Food Safety Training in Corrections

By Li, Benson | Corrections Forum, July/August 2011 | Go to article overview

Food Safety Training in Corrections


Li, Benson, Corrections Forum


According to the Centers for Disease Control and Prevention (CDC), each year roughly 1 out of 6 Americans (or 48 million people) get sick, 128,000 are hospitalized, and 3,000 die of foodborne diseases.

Approximately 20 percent of the 48 million people who fall ill each year are infected by known pathogens. The rest are made ill by disease-causing micros and chemicals in food that are little known or have not been identified.

In correctional food service operations, we count on our correctional food service professionals to supervise inmate work- ers to perform food preparation tasks. Most correctional food service professionals are certified by an ANSI accredited Food Safety Manager Certification program every five years. The correctional facilities also develop procedures to train inmate workers. State and federal prisons have inmates that are serv- ing a longer term than the county and city jails. Most county and city jails have shortterm workers with little or no prior food service training. In order to avoid a food borne outbreak, inmate food handling training is of the utmost importance.

The responsible physician, in cooperation with the food service manager and the correctional facility administrator, shall develop written procedures for medical screening of inmate food service workers prior to working in the facility kitchen. Additionally, there shall be written procedures for education and ongoing monitoring and cleanliness of these workers in accordance with health and safety standards.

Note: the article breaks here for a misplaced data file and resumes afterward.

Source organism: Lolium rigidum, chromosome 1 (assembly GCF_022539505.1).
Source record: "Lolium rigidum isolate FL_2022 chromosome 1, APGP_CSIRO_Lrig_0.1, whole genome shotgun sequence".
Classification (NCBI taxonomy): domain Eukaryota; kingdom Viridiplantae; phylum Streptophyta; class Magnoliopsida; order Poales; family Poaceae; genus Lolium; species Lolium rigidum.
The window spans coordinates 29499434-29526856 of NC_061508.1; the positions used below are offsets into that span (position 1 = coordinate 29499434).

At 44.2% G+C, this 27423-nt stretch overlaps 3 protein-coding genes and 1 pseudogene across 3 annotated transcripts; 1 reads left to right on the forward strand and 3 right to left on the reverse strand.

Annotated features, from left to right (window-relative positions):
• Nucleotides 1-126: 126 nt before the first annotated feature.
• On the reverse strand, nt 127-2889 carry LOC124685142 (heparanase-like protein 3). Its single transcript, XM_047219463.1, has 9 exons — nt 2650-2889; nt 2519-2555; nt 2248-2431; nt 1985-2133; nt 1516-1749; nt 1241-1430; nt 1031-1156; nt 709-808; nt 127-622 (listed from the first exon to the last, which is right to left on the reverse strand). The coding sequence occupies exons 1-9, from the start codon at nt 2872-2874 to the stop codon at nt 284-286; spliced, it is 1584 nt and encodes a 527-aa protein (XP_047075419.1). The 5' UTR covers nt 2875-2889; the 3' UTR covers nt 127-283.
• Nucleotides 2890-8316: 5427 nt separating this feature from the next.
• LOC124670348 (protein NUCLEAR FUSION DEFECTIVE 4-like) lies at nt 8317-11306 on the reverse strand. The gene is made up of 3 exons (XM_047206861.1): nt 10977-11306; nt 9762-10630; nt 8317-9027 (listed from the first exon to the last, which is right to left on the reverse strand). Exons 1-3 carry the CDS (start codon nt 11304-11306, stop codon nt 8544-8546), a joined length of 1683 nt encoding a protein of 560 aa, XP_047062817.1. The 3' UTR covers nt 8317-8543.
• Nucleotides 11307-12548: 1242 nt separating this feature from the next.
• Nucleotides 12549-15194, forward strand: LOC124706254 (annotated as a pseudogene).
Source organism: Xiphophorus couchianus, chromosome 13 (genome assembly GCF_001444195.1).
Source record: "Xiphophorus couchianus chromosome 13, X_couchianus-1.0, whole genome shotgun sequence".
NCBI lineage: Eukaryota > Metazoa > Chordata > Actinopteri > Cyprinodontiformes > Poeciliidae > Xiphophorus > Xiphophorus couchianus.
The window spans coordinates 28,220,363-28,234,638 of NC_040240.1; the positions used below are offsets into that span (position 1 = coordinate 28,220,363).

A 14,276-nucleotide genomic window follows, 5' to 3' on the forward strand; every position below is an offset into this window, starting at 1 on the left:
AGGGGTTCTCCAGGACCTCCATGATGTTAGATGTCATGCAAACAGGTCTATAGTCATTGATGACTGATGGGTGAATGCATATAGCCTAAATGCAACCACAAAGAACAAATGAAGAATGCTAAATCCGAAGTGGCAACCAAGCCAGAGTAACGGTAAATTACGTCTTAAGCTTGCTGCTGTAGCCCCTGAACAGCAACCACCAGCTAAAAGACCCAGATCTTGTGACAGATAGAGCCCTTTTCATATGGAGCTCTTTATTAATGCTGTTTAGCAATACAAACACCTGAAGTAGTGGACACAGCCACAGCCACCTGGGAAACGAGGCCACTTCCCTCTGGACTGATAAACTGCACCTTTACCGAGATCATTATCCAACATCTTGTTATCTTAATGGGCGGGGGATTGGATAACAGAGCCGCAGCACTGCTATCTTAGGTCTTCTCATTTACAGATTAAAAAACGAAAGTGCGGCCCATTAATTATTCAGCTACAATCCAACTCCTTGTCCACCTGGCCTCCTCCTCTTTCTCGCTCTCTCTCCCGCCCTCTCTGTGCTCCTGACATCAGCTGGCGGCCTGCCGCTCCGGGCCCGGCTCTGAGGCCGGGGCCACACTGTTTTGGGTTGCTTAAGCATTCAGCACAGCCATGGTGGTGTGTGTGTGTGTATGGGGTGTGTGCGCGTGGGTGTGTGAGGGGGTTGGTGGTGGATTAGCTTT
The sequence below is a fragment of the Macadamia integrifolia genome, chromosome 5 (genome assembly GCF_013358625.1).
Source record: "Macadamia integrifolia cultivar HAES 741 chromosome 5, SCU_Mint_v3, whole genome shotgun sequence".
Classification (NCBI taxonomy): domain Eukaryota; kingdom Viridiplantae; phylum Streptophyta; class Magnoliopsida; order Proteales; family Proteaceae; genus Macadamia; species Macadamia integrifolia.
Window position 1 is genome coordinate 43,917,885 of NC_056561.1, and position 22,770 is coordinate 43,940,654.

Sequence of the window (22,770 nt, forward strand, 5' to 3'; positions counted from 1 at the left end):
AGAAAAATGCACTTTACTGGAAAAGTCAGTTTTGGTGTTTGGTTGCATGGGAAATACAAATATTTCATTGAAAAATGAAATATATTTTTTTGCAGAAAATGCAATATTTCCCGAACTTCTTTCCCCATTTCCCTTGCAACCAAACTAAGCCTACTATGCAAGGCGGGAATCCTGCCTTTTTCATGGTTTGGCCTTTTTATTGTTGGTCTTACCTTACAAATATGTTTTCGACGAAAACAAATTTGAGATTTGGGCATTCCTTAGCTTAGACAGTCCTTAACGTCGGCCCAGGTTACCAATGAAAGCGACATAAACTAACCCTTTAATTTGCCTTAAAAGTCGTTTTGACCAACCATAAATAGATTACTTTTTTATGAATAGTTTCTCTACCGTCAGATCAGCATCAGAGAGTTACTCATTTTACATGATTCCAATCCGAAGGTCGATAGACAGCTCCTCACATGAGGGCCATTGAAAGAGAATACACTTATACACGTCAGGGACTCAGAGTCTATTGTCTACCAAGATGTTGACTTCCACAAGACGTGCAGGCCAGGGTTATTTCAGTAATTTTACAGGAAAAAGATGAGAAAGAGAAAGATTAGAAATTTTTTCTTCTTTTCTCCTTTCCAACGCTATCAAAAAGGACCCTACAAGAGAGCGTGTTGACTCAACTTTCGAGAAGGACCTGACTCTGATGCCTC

Food safety training will include but not necessarily be restricted to:

a. Food borne illness, including terms associated with food borne illness, microorganisms such as bacteria, virus, parasite and fungi, and toxins that can contaminate food and the illness that can be associated with contamination, definition and recognition of potentially hazardous foods, chemical, biological, and physical contamination of food, and the illnesses that can be associated with food con- tamination, and major contributing factors for food borne illness.

b. The relationship between time and temperature, with respect to food borne illness, including the relationship between time and temperature of microorganisms dur- ing the various food handling, preparation, and serving states, and the type, calibration, and use of thermometers in monitoring food temperatures.

c. The relationship between personal hygiene and food safety, including the association of hand contact, personal habits and behaviors, and food employee health to food borne illness, and the recognition of how policies, pro- cedures, and management contribute to improved food safety practices.

d. Methods of preventing food contamination in all stages of food handling, including terms associated with contamination and potential hazards prior to, during, and after delivery. …

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